"Without Pilot or Compass"
Elite Women and Religion in the Civil War South
DREW GILPIN FAUST
One of the most notable and distinctive features of the Old South, we have long been told, was its overwhelmingly Protestant and, in particular, evangelical character. From Virginia to Texas, from soon after the Revolution to the Civil War, a shared religious orientation united the vast majority of blacks and whites, rich and poor, women and men into a single culture of belief and behavior. At a time when immigration, economic development, and expansion were introducing diversity and conflict into northern life and religion, the South clung both to traditional social forms and common religious orientation. As sectional strife and Civil War approached, the political and cultural spokesmen for the white South celebrated the region's freedom from the dangerous and divisive "isms" of feminism, atheism, and abolitionism. Its religious unity and strength, secessionists argued, would prove as important as the strongest battalions in establishing southern independence. 1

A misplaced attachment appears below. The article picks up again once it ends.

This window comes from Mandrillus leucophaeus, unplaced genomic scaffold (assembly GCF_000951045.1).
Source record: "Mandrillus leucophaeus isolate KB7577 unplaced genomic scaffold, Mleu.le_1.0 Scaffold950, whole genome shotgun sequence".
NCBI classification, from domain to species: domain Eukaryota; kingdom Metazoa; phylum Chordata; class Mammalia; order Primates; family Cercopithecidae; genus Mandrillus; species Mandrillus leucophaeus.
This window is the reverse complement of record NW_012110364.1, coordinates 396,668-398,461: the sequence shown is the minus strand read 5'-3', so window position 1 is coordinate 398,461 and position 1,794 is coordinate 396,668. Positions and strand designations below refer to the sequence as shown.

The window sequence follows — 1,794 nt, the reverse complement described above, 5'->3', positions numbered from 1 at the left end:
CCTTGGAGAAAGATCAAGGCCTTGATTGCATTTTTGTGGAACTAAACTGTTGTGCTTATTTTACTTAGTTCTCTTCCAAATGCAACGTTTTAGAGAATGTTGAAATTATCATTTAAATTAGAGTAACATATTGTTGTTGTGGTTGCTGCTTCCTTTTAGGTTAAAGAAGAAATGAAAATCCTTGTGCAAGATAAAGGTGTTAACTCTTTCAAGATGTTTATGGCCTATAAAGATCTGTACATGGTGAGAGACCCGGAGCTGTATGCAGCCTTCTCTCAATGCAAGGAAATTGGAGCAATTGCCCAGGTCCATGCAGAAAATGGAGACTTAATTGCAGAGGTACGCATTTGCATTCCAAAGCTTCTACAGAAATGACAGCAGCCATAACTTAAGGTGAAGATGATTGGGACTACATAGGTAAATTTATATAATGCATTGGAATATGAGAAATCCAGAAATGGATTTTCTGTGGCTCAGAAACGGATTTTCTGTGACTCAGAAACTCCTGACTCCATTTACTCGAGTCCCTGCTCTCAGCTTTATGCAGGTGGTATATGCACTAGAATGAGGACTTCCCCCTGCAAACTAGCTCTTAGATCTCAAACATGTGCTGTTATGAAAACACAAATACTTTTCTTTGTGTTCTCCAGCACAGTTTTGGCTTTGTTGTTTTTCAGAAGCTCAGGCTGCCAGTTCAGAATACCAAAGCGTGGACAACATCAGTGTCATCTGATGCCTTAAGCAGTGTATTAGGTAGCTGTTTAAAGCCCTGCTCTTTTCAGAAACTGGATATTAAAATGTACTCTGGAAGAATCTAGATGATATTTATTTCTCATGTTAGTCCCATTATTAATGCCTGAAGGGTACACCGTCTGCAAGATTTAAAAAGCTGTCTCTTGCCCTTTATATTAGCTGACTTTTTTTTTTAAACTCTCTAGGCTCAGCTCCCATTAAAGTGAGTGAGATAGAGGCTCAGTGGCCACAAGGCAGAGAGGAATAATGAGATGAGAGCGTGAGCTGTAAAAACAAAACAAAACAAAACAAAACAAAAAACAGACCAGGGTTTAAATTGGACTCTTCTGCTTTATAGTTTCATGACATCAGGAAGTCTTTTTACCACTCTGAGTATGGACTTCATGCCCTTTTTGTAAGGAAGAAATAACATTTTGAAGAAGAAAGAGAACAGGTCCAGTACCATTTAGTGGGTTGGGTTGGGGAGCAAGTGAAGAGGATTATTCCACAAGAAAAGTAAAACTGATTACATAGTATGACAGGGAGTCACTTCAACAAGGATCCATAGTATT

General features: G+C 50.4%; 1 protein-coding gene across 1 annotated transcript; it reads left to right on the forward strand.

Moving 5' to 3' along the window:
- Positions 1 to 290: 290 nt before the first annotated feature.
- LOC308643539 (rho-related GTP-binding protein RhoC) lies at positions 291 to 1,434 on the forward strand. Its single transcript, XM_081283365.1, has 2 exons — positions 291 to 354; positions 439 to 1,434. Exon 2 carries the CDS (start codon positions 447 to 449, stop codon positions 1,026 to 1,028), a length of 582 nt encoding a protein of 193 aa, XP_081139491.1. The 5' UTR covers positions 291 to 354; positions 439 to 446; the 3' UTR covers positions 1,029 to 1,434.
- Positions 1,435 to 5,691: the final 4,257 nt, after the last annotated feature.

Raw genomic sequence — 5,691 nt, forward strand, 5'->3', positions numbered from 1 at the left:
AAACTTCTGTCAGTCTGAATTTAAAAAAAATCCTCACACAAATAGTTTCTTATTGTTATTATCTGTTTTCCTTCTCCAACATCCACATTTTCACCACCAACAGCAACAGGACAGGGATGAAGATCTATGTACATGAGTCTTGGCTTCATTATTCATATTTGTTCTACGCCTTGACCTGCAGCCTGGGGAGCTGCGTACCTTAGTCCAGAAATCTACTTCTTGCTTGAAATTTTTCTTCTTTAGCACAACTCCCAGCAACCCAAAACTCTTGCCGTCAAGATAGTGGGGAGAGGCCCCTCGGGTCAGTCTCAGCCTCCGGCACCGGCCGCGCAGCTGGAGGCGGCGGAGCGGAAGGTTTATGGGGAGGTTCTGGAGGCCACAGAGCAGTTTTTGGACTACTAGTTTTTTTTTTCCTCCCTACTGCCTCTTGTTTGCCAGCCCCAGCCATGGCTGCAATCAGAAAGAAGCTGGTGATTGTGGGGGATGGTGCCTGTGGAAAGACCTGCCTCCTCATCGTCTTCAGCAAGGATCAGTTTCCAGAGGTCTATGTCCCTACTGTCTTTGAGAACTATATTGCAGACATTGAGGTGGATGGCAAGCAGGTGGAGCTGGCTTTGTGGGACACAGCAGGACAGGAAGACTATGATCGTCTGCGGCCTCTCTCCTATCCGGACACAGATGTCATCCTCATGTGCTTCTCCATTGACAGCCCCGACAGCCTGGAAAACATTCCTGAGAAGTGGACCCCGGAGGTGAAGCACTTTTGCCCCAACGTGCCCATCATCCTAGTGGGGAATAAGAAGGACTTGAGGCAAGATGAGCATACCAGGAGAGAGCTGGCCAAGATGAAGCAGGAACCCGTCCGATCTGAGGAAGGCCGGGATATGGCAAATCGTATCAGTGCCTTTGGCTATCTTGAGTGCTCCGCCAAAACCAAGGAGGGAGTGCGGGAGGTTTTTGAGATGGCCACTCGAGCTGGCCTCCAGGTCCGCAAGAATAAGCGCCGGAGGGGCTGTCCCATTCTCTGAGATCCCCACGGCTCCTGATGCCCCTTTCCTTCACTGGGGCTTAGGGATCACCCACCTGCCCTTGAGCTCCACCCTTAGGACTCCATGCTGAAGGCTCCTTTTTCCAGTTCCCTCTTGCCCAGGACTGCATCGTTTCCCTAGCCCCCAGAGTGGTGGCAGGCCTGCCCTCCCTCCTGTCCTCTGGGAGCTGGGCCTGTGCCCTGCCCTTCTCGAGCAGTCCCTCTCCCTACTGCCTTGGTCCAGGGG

Yet neither God nor the Confederacy's bravest legions would ultimately deliver the anticipated triumph. Four years of civil war would reveal more than just the South's economic and military weakness in comparison to the more populous and industrialized North. Social conflict and emerging class divisions among whites undermined unity on both home and battlefront, while on plantations across the South slaves waged their own war against their masters and the larger system of human bondage. 2 The Civil War would demonstrate underlying fissures in the South's religious harmony and uniformity as well. The region's much vaunted evangelical unity would prove to be in part at least a rhetorical formulation--a prescription as much as a description--a generali-